Executive Flight Centre makes first appearance in provincial court
Executive Flight Centre lawyers made a brief first appearance in Nelson Provincial Court Tuesday (March 31) after a provincial court judge ruled in December that there was enough evidence to prosecute them for their part in the 2013 jet fuel spill that contaminated Lemon Creek and the Slocan River.
However, it is not clear if the federal crown will be taking on the prosecution of the fuel service company or the province for dumping 32,000 litres of jet fuel into Lemon Creek.
The spill, which occurred July 26, 2013, was caused when Executive Flight Centre’s truck driver took a wrong turn while delivering jet fuel to firefighters up a Lemon Creek logging road and plunged over the bank into Lemon Creek in the rig filled with jet fuel.
The area was evacuated, farmers had to pull their crops and hundreds of fish and animals died as a result of the accident.
Human health was also affected and the jet fuel flowed into the Slocan River.
When it became evident that the province was not going to charge the fuel service company for contaminating Lemon Creek and the Slocan River, long time environmental activist Marilyn Burgoon employed a little used legal avenue under the federal Fisheries Act that allowed her to lay private charges.
“In the report written by SNC Lavelin, who worked for the company to do the cleanup, they admitted to collecting 261 dead fish. Local residents have dead fish in their freezers and the clean-up crew was directed to throw dead fish, animal and bird carcasses back into the river. Therefore the exact count will never be known,” said Burgoon before the fall hearing.
But a judge needed to review the evidence in the case before a summons could be issued.
Her hope was that the judge would rule there was enough evidence to proceed on three counts, and federal prosecutors would take over the case, she said at the time.
In December, 2014, Provincial Court Judge Mayland McKimm agreed with her and ruled that there was enough evidence to lay charges against both the province and the Executive Flight Centre Fuel Service.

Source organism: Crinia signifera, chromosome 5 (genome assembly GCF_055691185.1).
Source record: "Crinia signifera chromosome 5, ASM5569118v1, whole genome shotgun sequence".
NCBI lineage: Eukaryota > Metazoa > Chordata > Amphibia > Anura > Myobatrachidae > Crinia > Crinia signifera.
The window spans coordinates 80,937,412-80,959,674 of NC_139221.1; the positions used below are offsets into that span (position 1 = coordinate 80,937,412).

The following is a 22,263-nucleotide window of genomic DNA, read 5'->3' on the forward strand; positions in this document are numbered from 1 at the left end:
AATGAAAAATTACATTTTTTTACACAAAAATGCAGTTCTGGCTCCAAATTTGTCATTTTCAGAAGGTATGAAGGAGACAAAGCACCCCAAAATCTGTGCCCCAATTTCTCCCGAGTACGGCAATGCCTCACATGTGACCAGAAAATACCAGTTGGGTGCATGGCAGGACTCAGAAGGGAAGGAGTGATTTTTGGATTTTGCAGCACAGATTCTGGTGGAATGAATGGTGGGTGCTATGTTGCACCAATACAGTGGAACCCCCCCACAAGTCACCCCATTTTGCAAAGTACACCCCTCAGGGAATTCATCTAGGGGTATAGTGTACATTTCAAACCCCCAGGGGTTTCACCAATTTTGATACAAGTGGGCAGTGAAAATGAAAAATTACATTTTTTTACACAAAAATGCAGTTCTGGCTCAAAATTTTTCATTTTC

But in court Tuesday, lawyers for the fuel service, the province and the federal government agreed to put over the case until April 28 as the federal crown had not made a decision whether it will take over the matter.
Investigations are still underway, the court heard.
“I’m concerned that if the federal crown takes it over, it will stay the proceedings,“ said Burgoon outside the courtroom Tuesday.
“The province has already decided not to prosecute, but I think the federal government has a responsibility under the Fisheries Act,” she said.
The Fisheries Act says that no person shall deposit or permit the deposit of a deleterious substance in fish bearing water.
With the financial help of West Coast Environmental Law in Vancouver, Burgoon and her Trail lawyer, Lilina Lysenko, are urging concerned citizens to contact federal crown prosecutors to support a prosecution of the province and the fuel service.
Sample letters are found at www.wcel.org.
“The Province was involved in controlling where the staging area was located, and providing directions to the same. The Province could and should have controlled the access to the staging area, and as such is also responsible for the spill,” said Lysenko earlier.